By Lesley Parilla, Field Book Project
I recently cataloged a type of collection well outside the norm for me: the correspondence between a scientist, Oscar L. Cartwright (SIA RU007338), and a wide range of collectors who provided specimens for his department. These collectors were scientists and enthusiasts. I was excited when I realized a substantial portion of field work documentation was from amateur collectors. Citizen scientists have made important contributions to Smithsonian research over the decades, but the documentation has not appeared in high concentrations in the collections we’ve cataloged.
Cartwright was an entomologist at the US National Museum who specialized in Scarabidae. The portion of Cartwright’s collection that I cataloged is comprised of correspondence, organized alphabetically with individually designated folders for major correspondents.
Over the last two years, while cataloging field notes, I have come to recognize that often people who study natural sciences come to it through a relationship (e.g. spouse or sibling) or a love of the topic. It doesn’t seem to be a line of work that attracts people just interested in a pay check. Scientists whose work we document usually conduct research because it is a lifelong interest that often extends well past their retirement from paid employment. The correspondence in this collection is intriguing because it demonstrates how the study of natural sciences can be of such personal value to a wide range of people, not just those who pursue it as a career.
The correspondence includes letters from Margay Bos who accompanied her husband when he went to work in Casabe, Colombia. She initially collected butterflies and later looked to collect beetles at Cartwright’s request. She wrote to Cartwright about her field work.
[February 10, 1957] When the company cuts a path into the jungles in search of oil, we butterfly girls go in just as soon as the company is through and with knives, we keep these lanes clear for our hobby. Most of the people here (well, really all of them except we three) would be afraid for their lives to go even outside of the camp, much less, in the jungles! For me I dread to see the day come when I have to leave here!
Additionally, correspondence also documents mentoring of enthusiasts. Charles Griffin corresponded with Cartwright about his collecting in Texas. Over the course of Cartwright’s correspondence with the man, he shares about various aspects and methods for collecting insects including recording standards, field work dangers, and reference texts. Cartwright also offers a sounding board for the young man who not only seems increasingly fascinated with collecting but struggles with a job that leaves him unfulfilled. Below Griffin asks Cartwright about how to deal with rattlesnakes.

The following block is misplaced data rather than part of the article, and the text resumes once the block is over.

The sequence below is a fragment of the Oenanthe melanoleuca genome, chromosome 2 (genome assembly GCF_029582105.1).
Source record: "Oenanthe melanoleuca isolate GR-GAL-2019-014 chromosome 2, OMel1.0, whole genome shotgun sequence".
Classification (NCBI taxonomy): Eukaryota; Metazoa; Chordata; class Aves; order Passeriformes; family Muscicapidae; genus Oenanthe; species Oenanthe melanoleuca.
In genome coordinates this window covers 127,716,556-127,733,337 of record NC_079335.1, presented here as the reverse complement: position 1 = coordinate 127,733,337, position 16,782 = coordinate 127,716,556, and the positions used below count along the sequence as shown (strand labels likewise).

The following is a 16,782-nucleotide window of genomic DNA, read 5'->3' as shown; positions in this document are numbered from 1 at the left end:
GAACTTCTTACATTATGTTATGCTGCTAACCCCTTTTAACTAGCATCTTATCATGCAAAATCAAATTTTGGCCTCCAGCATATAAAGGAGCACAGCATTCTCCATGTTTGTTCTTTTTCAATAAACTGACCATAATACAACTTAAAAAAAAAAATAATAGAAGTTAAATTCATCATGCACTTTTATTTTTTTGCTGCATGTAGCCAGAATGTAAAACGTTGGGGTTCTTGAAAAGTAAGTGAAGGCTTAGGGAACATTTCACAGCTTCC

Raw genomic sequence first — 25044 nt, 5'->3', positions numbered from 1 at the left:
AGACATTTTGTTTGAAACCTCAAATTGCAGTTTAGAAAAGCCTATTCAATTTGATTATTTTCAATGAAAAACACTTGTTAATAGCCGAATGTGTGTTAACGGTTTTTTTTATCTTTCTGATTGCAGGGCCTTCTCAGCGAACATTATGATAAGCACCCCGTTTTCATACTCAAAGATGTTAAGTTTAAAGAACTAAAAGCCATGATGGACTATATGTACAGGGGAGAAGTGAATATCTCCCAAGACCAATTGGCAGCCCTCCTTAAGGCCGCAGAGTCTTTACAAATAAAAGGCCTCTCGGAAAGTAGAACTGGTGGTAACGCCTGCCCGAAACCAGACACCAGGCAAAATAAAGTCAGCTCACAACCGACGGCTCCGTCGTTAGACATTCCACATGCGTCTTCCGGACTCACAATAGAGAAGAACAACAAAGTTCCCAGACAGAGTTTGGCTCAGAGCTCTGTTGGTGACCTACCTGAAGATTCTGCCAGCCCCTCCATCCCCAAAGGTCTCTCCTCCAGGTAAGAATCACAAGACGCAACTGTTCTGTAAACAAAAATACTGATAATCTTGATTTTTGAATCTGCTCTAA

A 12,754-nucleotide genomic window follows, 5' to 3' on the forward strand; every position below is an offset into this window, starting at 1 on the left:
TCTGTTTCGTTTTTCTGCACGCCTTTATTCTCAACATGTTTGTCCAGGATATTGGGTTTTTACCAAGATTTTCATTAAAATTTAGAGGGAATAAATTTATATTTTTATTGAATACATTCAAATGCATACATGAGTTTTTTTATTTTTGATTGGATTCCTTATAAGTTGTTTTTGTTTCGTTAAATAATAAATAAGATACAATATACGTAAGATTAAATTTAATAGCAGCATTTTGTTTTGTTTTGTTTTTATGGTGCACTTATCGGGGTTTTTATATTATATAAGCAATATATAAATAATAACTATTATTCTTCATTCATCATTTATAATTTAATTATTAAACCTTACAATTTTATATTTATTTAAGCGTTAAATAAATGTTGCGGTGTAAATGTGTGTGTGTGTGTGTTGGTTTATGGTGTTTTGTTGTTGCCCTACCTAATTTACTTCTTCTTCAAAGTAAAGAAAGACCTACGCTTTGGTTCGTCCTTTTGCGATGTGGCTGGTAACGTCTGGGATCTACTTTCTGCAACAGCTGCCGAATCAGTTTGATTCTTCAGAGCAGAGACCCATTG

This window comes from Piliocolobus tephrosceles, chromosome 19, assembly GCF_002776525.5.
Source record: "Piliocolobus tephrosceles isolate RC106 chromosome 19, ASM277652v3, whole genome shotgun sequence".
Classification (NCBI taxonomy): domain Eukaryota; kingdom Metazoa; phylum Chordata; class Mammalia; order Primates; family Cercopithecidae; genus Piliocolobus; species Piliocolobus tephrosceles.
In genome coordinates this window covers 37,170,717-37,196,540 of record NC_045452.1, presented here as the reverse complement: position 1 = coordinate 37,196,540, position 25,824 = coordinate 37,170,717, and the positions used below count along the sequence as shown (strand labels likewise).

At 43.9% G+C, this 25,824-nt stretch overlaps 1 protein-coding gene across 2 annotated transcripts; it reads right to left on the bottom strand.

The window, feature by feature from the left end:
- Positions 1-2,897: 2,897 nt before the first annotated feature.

Would like to ask your opinion concerning an eternal and disturbing problem. In all of the areas where the neotoma are found, rattlesnakes abound. I almost stepped on one Sunday. It was on the other side of a limb across the path traveled, which I was about to step over. Had it not rattled, or done so a moment later, it would surely have had me. Have you collected in rattlesnake infested brush? If so, what precautions did you take?
The only thing I can tell you about rattlesnakes is to be extremely careful and to always carry a snake kit with you. In all of my collecting, I have seen probably no more than half a dozen live rattlesnakes. Same for the other poisonous snakes. In South Carolina, I once saw Professor Sherman step within six inches of a rattlesnake’s head and the snake didn’t move or rattle. But when I tried to catch it with a forked stick, moved to within 3 inches of its neck, it easily avoided the sudden thrust and began to rattle, ready to strike. I am not familiar with the habits of the diamondback, but would suspect them to be fast and quick to strike.
These letters document the collecting by housewives, businessmen, and career scientists. They demonstrate the dedication, challenges, and joys experienced by not just the people who pursue science as a career but also by those that do it for personal enjoyment. Additionally the letters show the time and energy scientists expend to encourage and mentor these individuals. This collection helps demonstrate the range of people and events that have contributed to the amazing natural history collections at the Smithsonian—from the expeditions to the individual collector.